As a subplot (p152) is the story of James Watson (whose Nobel prize was for discovering the genetic code) and his shift from emphasis on genetics (which naturally served his self interest), to efforts to get the Ko formulation, and him expressing support for the metabolic theory (when famous geneticists abandon the genetic theory, it is more convincing).
The story moves on to Dr. Seyfried (p. 167) and how he drifts into cancer research on discovering that starving mice slowed tumor growth, and a drug that seemed effective against cancer actually seemed to work by stopping the mice from eating as much (the control mice not given the drug died much quicker, but control mice restricted to eating only as much as the treated mice chose to eat, did just as well).
This resulted in the publication of a path breaking book, The Metabolic Theory of Cancer. " While this is a very good book, and a must read for professional cancer researchers, the biochemistry is tough for non-professionals. For laymen, one can get an understanding from "Tripping over the Truth" with much less work.
Even the professional may find that the historical narrative of this book makes it easier to understand Seyfried's book (Cancer as a Metabolic Disease: On the Origin, Management, and Prevention of Cancer), with much less work, and without being lost in the details. Such reader's may wish to skip the first two parts, which provide historical and scientific background).
Christofferson's book is cheaper, slightly more up to date (in a field that is moving fast, partially due to Seyfried's recent book), and more fun to read. After reading Christoffer's account of how Seyfried came to write his book, and what he found, the professionals will be motivated to read the more technical book written by the great scientist himself.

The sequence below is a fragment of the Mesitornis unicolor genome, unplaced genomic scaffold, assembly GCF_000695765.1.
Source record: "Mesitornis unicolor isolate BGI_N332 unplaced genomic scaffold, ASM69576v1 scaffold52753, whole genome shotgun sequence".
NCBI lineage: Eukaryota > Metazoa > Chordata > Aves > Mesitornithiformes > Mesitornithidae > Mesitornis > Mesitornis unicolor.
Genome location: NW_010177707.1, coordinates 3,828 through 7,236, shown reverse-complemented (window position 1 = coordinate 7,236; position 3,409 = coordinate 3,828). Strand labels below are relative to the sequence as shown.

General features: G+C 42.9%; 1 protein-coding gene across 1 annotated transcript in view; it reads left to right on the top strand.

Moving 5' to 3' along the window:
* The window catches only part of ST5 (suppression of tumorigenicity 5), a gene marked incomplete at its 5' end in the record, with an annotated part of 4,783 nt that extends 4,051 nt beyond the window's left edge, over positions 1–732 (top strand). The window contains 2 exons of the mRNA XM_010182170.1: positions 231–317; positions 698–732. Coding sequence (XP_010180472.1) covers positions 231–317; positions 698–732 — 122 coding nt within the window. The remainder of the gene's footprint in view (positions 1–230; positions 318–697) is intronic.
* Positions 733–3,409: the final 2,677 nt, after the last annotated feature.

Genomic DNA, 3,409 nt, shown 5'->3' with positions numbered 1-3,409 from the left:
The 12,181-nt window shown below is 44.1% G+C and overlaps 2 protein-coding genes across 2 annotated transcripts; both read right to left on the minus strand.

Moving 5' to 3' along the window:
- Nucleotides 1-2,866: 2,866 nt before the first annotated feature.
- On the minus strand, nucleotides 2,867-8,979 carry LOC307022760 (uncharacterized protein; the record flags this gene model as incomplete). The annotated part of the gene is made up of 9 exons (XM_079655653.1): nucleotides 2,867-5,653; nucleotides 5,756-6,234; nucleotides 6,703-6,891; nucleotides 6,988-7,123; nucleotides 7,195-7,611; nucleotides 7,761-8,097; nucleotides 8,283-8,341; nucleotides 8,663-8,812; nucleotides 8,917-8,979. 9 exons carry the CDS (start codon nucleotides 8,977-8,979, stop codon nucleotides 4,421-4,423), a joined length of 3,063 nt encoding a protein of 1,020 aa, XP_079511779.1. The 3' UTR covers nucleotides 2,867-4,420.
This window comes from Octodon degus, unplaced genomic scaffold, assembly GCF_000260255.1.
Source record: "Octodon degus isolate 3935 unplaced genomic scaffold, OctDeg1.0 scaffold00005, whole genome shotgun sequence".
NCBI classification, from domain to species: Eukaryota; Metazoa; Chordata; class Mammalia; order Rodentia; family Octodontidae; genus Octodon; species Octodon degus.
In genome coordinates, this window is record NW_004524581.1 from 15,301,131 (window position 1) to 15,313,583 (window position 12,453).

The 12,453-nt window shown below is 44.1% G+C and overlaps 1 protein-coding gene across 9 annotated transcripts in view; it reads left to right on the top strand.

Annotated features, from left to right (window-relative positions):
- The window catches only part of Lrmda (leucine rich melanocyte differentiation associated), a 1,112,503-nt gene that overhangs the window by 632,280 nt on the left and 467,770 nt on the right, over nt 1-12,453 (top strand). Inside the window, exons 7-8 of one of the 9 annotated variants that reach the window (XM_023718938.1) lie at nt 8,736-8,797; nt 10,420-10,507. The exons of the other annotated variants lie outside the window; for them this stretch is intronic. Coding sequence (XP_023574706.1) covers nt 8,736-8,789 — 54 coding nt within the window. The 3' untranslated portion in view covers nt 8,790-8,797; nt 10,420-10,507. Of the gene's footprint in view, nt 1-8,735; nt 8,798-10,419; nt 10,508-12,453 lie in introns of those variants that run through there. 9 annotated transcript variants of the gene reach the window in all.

Dr. Seyfried explores ketones as the explanation for why calorie restriction works, and shows that a ketogenic diet can be effective (at least in mice). The story moves on to the history ketogenic diets, and to a Florida researcher, D'gostino (p.211), who gets good results in mice from such a diet, especially when combined with hyperbaric oxygen therapy.
Small scale human tests of ketogenic diets for brain cancers begin (p. 196) and produce encouraging results.
Since many reading this review will be those suffering from cancer, what are the conclusions for such patients The first is the high potential of 3-bromopyruvate. Patients should not rush out and try to get this and treat themselves. If incorrectly formulated, it could be fatal. However, they should keep their eyes open for trials (which are overdue, but virtually certain to come). Those with advance, metastatic cancer should try to be included, even if this requires traveling overseas, and paying their own expenses.
The preliminary evidence is that a ketogenic diet is beneficial, and the book includes an appendix on "Putting Metabolic Therapy to Work". If I was dying from cancer, I would certainly try this.
What are the weak points in the book?